Ive lived in my fair share all over so I know
     
  12. shameless_heifer

    shameless_heifer Super Moderator Super Moderator

    This is true EM. I have found in my experience with commune living that you really have to sacrafice everything for the good of the ALL. But I found that having your own is much better. Somethings you just don't want to share. Sometimes you just want to eat a whole apple without some one wanting a bite, or two.

    And may I add. I did not like the role women are stuck into as a commune member. The rearing of the children, the cooking, cleaning, washing, teaching day school, plus the outside chores.

    That was one of the things that did not resonate well with me. It was the women folk that carried the load. It was the WELFARE CHECKS and food stamps that floated the communes.

    Some of the men did work. But it was not steady income that could be counted on. It was small jobs here and there. A lot of the men did not work at all and basically would hook up with a chick on welfare for support.

    And the women thinking themselves cool in their ultra-hippie fashion while all along being used, used up and then tossed away when the demands are too high. Leaving them with fatherless children to raise alone. In some cases never to be heard from again.

    This has happen to me, I had a bad case of the dumb ass. I'm not unnique in this perception it has happen to many uneducated females of the times. We grew and we learned and most of us went our own ways and raised our babies as best we could, without the support of their fathers.

    Now I must give credit where credit is due, there were some that stayed together and raised their own kids, but I have to say in all honesty that I have only know maybe two or three out of hundreds. Even fewer men that raised their kids without the mother.

    I can't say that things are still that way. I haven't lived in a commune in 30 odd yrs, I do live in a large group of people but most of them live in seprate households here on our land and have their own cars and jobs and pay their own bills. I prefer this way to the other way. Less conflicts and more harmony. There are fourteen of us here, including the kids. We all get along pretty well. We comunicate our feelings and we love and respect each other.

    I believe that love and respect is the most necessary of all the essentials to have a disirable atmosphier. It sets a good example for the kids as they face worldly conflicts within the masses.

    Have a Blessed Day
    sh
     
  13. robspace2

    robspace2 Banned

    Good stuff-Shameless-You nailed it-I lived on Wheelers Ranch in Sonoma Co. for all of 71-No electricity or much running water and no flush toilets-You would really be surpeised how much you miss that stuff-I had alot of fun there but was happy to leave when it was time-The cops closed it-Yes-It does take lots of working Indians and less chiefs to run a good one-To be self sufficient is not easy-To live in a modern type commune would be alright if there was a close bonding and understanding on the money and work everone contributes-The idea of donations don't work in my opinion-always someone comin up short-It takes definate dedication and plenty of resourses to pull it off-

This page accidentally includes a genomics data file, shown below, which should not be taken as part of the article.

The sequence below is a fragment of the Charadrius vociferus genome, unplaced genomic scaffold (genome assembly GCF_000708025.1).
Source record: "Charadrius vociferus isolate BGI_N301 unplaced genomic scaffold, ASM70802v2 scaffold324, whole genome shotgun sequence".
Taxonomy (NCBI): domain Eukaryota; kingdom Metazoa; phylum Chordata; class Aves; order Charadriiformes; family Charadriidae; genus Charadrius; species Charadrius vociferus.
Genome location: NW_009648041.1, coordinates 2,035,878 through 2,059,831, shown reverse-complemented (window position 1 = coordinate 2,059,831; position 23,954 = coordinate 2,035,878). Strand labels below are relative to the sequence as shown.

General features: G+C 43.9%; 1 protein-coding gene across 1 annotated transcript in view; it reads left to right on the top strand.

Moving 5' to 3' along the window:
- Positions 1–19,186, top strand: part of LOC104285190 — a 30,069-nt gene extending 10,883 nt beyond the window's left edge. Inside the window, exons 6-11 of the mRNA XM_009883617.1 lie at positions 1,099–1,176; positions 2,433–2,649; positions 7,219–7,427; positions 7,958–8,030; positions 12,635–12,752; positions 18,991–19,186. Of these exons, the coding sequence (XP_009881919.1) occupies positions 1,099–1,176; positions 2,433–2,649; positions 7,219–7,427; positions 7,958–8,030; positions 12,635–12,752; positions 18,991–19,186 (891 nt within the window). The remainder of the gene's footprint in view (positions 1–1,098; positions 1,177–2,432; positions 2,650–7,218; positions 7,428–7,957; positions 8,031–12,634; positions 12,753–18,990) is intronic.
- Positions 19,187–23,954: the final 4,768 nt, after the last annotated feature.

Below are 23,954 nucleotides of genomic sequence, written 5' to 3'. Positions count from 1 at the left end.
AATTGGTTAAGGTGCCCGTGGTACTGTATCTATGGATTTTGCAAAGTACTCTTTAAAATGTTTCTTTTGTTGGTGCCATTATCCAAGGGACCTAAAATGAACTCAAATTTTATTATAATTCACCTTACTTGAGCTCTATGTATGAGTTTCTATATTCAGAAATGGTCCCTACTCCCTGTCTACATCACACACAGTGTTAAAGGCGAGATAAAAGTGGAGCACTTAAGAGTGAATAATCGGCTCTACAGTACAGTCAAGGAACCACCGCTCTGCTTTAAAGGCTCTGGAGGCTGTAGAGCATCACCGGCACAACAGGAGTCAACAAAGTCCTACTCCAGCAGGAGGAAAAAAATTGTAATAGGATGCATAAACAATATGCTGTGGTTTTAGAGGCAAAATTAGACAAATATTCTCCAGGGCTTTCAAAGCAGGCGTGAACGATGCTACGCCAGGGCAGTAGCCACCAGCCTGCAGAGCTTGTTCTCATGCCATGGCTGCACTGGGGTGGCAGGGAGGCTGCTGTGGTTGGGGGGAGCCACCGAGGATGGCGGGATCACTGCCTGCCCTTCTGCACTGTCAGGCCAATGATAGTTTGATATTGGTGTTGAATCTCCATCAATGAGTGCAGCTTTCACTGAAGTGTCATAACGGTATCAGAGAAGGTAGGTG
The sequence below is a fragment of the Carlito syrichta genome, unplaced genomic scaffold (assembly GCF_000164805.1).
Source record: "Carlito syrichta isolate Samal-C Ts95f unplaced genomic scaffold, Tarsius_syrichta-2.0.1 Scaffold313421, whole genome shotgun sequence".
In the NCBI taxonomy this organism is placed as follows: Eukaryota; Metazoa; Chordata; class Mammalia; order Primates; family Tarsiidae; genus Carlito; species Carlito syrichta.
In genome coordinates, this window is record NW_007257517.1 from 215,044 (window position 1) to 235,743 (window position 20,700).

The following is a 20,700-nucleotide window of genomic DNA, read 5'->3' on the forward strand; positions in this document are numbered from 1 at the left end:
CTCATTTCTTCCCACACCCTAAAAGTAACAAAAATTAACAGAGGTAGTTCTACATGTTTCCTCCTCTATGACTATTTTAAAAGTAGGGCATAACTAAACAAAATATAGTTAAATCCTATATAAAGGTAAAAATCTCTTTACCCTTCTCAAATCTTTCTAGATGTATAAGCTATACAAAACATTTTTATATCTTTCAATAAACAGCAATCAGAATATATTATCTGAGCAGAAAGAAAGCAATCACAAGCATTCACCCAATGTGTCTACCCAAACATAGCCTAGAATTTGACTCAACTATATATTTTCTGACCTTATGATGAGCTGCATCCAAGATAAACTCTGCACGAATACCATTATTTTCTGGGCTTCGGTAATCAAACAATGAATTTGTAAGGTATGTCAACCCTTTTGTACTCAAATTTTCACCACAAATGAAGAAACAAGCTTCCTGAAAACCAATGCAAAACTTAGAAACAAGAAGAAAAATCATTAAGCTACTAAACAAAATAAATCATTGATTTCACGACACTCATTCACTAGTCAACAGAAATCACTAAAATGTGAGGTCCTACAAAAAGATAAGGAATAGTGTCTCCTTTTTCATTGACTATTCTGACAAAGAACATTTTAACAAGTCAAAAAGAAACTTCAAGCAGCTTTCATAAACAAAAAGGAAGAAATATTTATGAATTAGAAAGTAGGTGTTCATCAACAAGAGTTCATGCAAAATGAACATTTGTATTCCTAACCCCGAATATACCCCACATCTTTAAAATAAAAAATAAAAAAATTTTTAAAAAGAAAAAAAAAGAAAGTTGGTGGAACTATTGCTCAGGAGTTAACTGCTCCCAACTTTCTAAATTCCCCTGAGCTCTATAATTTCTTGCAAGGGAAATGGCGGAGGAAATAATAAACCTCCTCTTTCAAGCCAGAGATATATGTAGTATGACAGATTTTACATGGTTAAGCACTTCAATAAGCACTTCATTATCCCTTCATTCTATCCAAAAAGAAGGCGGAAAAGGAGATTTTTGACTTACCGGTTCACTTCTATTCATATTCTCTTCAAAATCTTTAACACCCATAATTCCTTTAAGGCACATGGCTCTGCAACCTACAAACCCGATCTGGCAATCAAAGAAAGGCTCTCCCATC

14. MollyThe Hippy

    MollyThe Hippy get high school

    rob, you must know alicia bay laurel if you were at the wheeler ranch... i have her book, living on the earth as well as couple of her music cd's
     
  15. robspace2

    robspace2 Banned

    I met her but did not really know her-She was not living there full time like I was-She was there doing "research" for the book-It came out after we were all kicked out by the county-If you want to see a journal on the ranch and see some real dirty looking hippys go to Ahimsa Ranch-that was the tax name for Wheelers-That place was fun-
     
  16. Rev Van

    Rev Van Lifetime Supporter Lifetime Supporter

    :jester: Love one another
    :party:
    Peace
     
  17. I'd like to live in a commual environmet, with sustainable living, orgaic garden.. the dream!

    I'm from aotearoa(nz) ad dont kow anyone with the sam dream that isn't tied with commitments of somesort. But I'm not tied to anything, just earth ad music ad wherever the wid blows me:)
     
  18. tikoo

    tikoo Senior Member

    Lorien Family Commune , Oregon . 200 acres near Eagle Point between Round Top and Green Top . 1972-84 . i was there at its rest , perhaps its end - i don't know . there was a minimum of good water , tho this wasn't the impossible hardship to overcome . perhaps its still open to settlement .
     
  19. Symple

    Symple Hip Forums Supporter HipForums Supporter

    I copied and pasted this from my post in the past experience with communes thread.

    If I have a highlight of my life it is living in a commune in the Santa Cruz hills around 1979 or 80. We were about 12 folks living in the country on a large piece of land with a house and a few out buildings. We really cared for each other and we all got along. We resolved differences in a loving way. We also had lots of fun laughing and singing together. Hoping in the van and going over to a neighbour's place to watch Mork and Mindy. If someone was ill or down we would gather to help heal them. Alas the property was sold and we scattered far and wide. I would not want to live in shared accommodations again, but a community would be ideal. Unfortunately I have created a life that is not the one I really want. I lack the courage to create the one I do want.
     
  20. WayfaringStranger

    WayfaringStranger Corporate Slave #34

    it wouldnt be too difficult to start up a good one. a couple of people with equity, a couple of people with social security checks, a couple of people with knowledge, a couple of people with food stamps, a couple fo buisness ideas, might be able to get together a couple hunderd acres in arkansas or appalachia and make it through te tough years.